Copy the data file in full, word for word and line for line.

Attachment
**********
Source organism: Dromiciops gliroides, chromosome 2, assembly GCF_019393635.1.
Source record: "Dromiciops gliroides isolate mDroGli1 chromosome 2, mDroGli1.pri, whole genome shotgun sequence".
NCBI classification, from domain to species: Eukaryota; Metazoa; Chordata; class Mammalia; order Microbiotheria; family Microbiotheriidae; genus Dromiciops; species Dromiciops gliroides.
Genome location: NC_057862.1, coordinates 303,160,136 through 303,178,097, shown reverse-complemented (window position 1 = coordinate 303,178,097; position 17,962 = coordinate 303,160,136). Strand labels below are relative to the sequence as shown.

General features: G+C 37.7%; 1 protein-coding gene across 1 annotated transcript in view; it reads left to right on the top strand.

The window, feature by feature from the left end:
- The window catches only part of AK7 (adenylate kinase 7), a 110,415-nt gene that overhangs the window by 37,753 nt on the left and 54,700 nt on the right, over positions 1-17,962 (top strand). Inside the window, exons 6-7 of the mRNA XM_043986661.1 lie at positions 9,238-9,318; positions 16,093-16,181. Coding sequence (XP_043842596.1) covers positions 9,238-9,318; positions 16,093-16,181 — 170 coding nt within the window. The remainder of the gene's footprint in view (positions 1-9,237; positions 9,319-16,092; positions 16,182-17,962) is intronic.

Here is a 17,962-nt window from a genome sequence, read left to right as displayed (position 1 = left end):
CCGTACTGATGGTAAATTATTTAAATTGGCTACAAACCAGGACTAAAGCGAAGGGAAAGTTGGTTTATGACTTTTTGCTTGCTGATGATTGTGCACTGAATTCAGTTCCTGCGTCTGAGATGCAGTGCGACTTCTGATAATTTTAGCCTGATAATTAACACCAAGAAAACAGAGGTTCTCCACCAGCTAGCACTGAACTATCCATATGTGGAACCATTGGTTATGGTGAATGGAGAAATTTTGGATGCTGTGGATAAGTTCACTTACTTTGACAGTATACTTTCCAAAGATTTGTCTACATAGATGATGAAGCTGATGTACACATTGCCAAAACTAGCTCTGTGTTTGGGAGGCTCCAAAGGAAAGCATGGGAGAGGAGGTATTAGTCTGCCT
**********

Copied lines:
Source organism: Dromiciops gliroides, chromosome 2, assembly GCF_019393635.1.
Source record: "Dromiciops gliroides isolate mDroGli1 chromosome 2, mDroGli1.pri, whole genome shotgun sequence".
NCBI classification, from domain to species: Eukaryota; Metazoa; Chordata; class Mammalia; order Microbiotheria; family Microbiotheriidae; genus Dromiciops; species Dromiciops gliroides.
Genome location: NC_057862.1, coordinates 303,160,136 through 303,178,097, shown reverse-complemented (window position 1 = coordinate 303,178,097; position 17,962 = coordinate 303,160,136). Strand labels below are relative to the sequence as shown.

General features: G+C 37.7%; 1 protein-coding gene across 1 annotated transcript in view; it reads left to right on the top strand.

The window, feature by feature from the left end:
- The window catches only part of AK7 (adenylate kinase 7), a 110,415-nt gene that overhangs the window by 37,753 nt on the left and 54,700 nt on the right, over positions 1-17,962 (top strand). Inside the window, exons 6-7 of the mRNA XM_043986661.1 lie at positions 9,238-9,318; positions 16,093-16,181. Coding sequence (XP_043842596.1) covers positions 9,238-9,318; positions 16,093-16,181 — 170 coding nt within the window. The remainder of the gene's footprint in view (positions 1-9,237; positions 9,319-16,092; positions 16,182-17,962) is intronic.

Here is a 17,962-nt window from a genome sequence, read left to right as displayed (position 1 = left end):
CCGTACTGATGGTAAATTATTTAAATTGGCTACAAACCAGGACTAAAGCGAAGGGAAAGTTGGTTTATGACTTTTTGCTTGCTGATGATTGTGCACTGAATTCAGTTCCTGCGTCTGAGATGCAGTGCGACTTCTGATAATTTTAGCCTGATAATTAACACCAAGAAAACAGAGGTTCTCCACCAGCTAGCACTGAACTATCCATATGTGGAACCATTGGTTATGGTGAATGGAGAAATTTTGGATGCTGTGGATAAGTTCACTTACTTTGACAGTATACTTTCCAAAGATTTGTCTACATAGATGATGAAGCTGATGTACACATTGCCAAAACTAGCTCTGTGTTTGGGAGGCTCCAAAGGAAAGCATGGGAGAGGAGGTATTAGTCTGCCT